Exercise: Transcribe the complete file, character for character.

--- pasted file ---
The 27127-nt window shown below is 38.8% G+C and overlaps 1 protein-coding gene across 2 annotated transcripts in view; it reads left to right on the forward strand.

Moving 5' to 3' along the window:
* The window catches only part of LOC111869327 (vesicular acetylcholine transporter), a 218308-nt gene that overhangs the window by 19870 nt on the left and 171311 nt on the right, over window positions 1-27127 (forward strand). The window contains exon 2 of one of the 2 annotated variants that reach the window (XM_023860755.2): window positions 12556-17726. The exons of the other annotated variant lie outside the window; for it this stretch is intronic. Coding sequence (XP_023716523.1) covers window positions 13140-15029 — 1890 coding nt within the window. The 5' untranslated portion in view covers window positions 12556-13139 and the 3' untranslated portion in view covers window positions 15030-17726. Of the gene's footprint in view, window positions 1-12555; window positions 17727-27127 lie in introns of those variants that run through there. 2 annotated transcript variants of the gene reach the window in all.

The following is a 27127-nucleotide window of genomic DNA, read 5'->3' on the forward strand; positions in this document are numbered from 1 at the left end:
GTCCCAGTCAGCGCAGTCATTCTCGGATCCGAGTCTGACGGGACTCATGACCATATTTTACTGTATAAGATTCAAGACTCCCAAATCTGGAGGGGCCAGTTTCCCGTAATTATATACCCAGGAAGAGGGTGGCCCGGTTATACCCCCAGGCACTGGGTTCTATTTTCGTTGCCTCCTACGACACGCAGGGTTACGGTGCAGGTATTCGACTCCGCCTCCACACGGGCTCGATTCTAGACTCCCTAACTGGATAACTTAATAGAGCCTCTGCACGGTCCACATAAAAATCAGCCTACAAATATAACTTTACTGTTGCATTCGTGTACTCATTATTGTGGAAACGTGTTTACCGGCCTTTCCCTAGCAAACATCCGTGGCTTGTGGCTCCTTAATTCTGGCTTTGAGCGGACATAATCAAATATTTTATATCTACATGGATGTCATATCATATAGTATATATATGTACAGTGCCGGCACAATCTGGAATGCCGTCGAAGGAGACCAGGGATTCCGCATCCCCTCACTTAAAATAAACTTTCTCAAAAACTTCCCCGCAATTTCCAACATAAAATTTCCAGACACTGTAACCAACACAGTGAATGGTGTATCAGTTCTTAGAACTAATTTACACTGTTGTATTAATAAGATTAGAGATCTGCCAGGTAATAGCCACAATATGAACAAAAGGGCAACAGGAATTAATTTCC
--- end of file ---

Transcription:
The 27127-nt window shown below is 38.8% G+C and overlaps 1 protein-coding gene across 2 annotated transcripts in view; it reads left to right on the forward strand.

Moving 5' to 3' along the window:
* The window catches only part of LOC111869327 (vesicular acetylcholine transporter), a 218308-nt gene that overhangs the window by 19870 nt on the left and 171311 nt on the right, over window positions 1-27127 (forward strand). The window contains exon 2 of one of the 2 annotated variants that reach the window (XM_023860755.2): window positions 12556-17726. The exons of the other annotated variant lie outside the window; for it this stretch is intronic. Coding sequence (XP_023716523.1) covers window positions 13140-15029 — 1890 coding nt within the window. The 5' untranslated portion in view covers window positions 12556-13139 and the 3' untranslated portion in view covers window positions 15030-17726. Of the gene's footprint in view, window positions 1-12555; window positions 17727-27127 lie in introns of those variants that run through there. 2 annotated transcript variants of the gene reach the window in all.

The following is a 27127-nucleotide window of genomic DNA, read 5'->3' on the forward strand; positions in this document are numbered from 1 at the left end:
GTCCCAGTCAGCGCAGTCATTCTCGGATCCGAGTCTGACGGGACTCATGACCATATTTTACTGTATAAGATTCAAGACTCCCAAATCTGGAGGGGCCAGTTTCCCGTAATTATATACCCAGGAAGAGGGTGGCCCGGTTATACCCCCAGGCACTGGGTTCTATTTTCGTTGCCTCCTACGACACGCAGGGTTACGGTGCAGGTATTCGACTCCGCCTCCACACGGGCTCGATTCTAGACTCCCTAACTGGATAACTTAATAGAGCCTCTGCACGGTCCACATAAAAATCAGCCTACAAATATAACTTTACTGTTGCATTCGTGTACTCATTATTGTGGAAACGTGTTTACCGGCCTTTCCCTAGCAAACATCCGTGGCTTGTGGCTCCTTAATTCTGGCTTTGAGCGGACATAATCAAATATTTTATATCTACATGGATGTCATATCATATAGTATATATATGTACAGTGCCGGCACAATCTGGAATGCCGTCGAAGGAGACCAGGGATTCCGCATCCCCTCACTTAAAATAAACTTTCTCAAAAACTTCCCCGCAATTTCCAACATAAAATTTCCAGACACTGTAACCAACACAGTGAATGGTGTATCAGTTCTTAGAACTAATTTACACTGTTGTATTAATAAGATTAGAGATCTGCCAGGTAATAGCCACAATATGAACAAAAGGGCAACAGGAATTAATTTCC